How evocative can an indie apocalypse film be without the explosions, CGI and special-effects gimmicks of a blockbuster?
“Melancholia” gives us the answer: Earth-shatteringly haunting.
Just the first seven and a half minutes of the film blow the viewer away with its stunning photography and powerful score. The first time you see it, it may seem like a mishmash of different artistic expressions with very little meaning, but as the film progresses, the plot and cinematography recall everything seen in that first sequence. You come to realize it’s not just terrifying and beautiful; it has meaning beyond what we usually see in films these days.
“Melancholia” tells the story of Justine (Kirsten Dunst) and Claire (Charlotte Gainsbourgh), two sisters with a dynamic relationship. Justine clearly suffers from depression throughout the film, however it isn’t blatantly said; instead, we see Claire try to nurse her back to health after her wedding falls through. What could be seen as a story of shaky sisterly love is dominated by the premise that Melancholia, a gigantic blue planet, is spiraling slowly toward Earth. The scientists say it won’t hit our planet (it will just “fly by”), but is that true? You get your answer at the end of the prologue, and let’s just say that it’s a pretty terrifying scenario even before the opening title pops up in a blinding black and white.
What Lars von Trier’s film does, however, is examine the human condition. As it is well known, “melancholia” used to be the term used for “depression,” and we see Justine suffering through it during the whole movie. That’s what is so deep about this apocalypse film; not only does it study the way the Earth ends, but it also explores the human condition.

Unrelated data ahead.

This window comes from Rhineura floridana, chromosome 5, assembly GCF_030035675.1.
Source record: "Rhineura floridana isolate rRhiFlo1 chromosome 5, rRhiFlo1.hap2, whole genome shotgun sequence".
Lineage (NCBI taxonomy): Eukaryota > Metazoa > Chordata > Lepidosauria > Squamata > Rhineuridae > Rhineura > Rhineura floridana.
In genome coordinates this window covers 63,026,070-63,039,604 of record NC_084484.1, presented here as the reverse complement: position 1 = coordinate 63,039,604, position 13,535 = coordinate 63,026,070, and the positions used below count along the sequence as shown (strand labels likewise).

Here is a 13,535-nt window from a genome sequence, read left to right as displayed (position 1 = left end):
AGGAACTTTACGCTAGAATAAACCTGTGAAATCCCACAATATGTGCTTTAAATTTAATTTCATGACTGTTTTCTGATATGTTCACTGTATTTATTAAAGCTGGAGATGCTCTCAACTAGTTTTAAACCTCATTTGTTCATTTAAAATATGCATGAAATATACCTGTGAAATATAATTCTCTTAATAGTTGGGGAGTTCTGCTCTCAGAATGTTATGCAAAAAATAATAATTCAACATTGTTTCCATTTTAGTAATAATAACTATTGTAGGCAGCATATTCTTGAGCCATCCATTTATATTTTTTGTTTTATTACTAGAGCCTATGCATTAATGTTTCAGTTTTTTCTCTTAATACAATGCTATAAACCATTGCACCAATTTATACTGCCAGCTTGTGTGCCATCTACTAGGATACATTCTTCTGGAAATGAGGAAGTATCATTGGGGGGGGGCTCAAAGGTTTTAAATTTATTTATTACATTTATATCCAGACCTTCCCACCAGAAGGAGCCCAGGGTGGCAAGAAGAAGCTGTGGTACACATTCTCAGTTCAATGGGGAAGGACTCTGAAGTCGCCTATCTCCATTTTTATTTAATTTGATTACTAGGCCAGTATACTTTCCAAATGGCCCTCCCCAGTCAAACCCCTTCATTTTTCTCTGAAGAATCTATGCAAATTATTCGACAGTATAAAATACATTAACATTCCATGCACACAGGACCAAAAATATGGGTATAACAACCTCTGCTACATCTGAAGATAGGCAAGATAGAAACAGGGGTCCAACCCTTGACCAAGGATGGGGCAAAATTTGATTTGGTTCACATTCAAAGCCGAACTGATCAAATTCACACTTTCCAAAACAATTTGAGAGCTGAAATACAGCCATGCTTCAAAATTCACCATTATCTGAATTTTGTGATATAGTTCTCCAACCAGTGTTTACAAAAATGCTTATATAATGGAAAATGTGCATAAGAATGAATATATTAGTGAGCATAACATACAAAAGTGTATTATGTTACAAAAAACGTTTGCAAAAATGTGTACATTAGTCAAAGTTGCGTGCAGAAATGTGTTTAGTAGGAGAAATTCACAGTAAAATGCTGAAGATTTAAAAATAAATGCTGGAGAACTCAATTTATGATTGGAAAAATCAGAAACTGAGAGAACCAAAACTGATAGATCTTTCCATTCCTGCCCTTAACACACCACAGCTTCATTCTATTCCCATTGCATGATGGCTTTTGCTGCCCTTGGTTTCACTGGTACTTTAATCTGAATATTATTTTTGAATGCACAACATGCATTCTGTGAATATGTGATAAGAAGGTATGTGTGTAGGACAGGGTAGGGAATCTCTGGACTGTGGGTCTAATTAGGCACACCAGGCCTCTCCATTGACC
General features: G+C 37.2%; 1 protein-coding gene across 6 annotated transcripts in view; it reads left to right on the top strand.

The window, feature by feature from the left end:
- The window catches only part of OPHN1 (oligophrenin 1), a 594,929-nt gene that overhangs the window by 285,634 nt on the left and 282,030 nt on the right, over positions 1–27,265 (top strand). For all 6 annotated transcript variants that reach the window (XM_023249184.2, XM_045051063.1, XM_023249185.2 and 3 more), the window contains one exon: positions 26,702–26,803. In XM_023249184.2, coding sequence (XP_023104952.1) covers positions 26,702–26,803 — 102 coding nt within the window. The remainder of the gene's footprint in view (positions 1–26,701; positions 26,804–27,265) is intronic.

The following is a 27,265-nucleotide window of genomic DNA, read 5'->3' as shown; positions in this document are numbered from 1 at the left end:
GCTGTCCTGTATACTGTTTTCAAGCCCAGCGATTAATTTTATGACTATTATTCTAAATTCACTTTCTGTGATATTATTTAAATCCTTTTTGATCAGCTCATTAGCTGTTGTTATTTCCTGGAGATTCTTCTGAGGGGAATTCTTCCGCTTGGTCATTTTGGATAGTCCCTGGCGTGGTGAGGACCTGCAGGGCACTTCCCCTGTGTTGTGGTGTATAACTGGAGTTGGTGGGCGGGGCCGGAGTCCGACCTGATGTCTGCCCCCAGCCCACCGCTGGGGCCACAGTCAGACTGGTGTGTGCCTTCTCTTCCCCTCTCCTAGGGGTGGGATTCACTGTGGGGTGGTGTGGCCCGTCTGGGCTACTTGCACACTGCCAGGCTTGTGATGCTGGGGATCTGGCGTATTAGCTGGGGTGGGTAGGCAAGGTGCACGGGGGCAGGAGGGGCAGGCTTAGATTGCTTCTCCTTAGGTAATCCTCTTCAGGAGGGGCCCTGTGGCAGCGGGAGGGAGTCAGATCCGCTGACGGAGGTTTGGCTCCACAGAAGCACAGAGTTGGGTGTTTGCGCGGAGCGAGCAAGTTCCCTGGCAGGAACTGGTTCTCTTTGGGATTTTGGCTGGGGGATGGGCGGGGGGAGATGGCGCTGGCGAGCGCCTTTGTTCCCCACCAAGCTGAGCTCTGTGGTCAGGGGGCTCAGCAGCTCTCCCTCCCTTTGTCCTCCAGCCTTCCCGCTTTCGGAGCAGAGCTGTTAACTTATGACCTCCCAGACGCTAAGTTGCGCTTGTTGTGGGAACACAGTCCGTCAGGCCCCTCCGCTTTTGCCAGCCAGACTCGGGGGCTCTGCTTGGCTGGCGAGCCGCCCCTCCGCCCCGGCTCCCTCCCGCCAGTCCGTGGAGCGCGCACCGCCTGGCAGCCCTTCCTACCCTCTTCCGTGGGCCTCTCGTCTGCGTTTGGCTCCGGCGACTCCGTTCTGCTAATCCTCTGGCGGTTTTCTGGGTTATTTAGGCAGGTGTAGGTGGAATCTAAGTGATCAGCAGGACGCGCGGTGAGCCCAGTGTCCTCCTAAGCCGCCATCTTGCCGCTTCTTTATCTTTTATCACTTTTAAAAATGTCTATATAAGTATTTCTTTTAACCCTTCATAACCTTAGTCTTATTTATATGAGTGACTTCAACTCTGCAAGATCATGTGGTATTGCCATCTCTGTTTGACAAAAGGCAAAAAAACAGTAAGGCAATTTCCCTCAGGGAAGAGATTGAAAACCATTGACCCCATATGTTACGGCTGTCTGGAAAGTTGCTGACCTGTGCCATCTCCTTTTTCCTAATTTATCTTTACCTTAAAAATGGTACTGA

I’ve never really had much respect for Dunst as an actress; “Spiderman” and “Jumanji” are among some of my least favorite films, and part of that I accredit to her. As a child she was great in “Interview with a Vampire,” being the only good casting, apart from Antonio Banderas, in what should have been a much better adaptation of Anne Rice’s novel.
This summer I opened my mind and watched Sophia Coppola’s “Marie Antoinette,” an arthouse film riddled with intentional anachronism; my view of Dunst changed. Even more so, “Melancholia” totally reversed my opinion of her as an actress, and it’s quite clear now that artistic indie films is where she should stay. I see an Oscar nomination in her future.
Gainsbourgh and Keifer Sutherland give equally excellent performances, as do the Skarsgards (Stellan and his son, Alexander). I have to take a minute to reiterate on Sutherland, however, because his role as a disputable antagonist is so powerful I forgot I was watching who we’ve all come to know as Jack Bauer from “24.” As the film unfolds, you’re not sure to trust him, or even like him, and Gainsbourgh delivers a fantastic performance as the loving spouse who faces the same dilemma as the audience.
This was my first von Trier experience, and I wasn’t disappointed. Not until after the film did I recognize him as the infamous director of “Antichrist,” the horror film that left people catatonic at the film festivals a few years ago. “Melancholia” left us in just as much shock, however without the queasiness of a “Hostel”-like film. I can’t equate the walk-out-of-the-theater feeling to anything else; when I walked out of “Inception,” I was absorbed by trying to figure out the ending. When I walked out of “Melancholia,” I was deeply disturbed and still quaking from the very concrete ending. And it took me a few hours to recuperate.
A film that latches on to you and refuses to let go: that is the mark of a true piece of art.
The verdict: Viewer beware! Those uninterested in artistic, mind-bending indie cinema won’t enjoy “Melancholia” as much as I did. For those who do like having your head messed with, emotions twisted and worst fears put out onto 35mm, head to the nearest theatre now.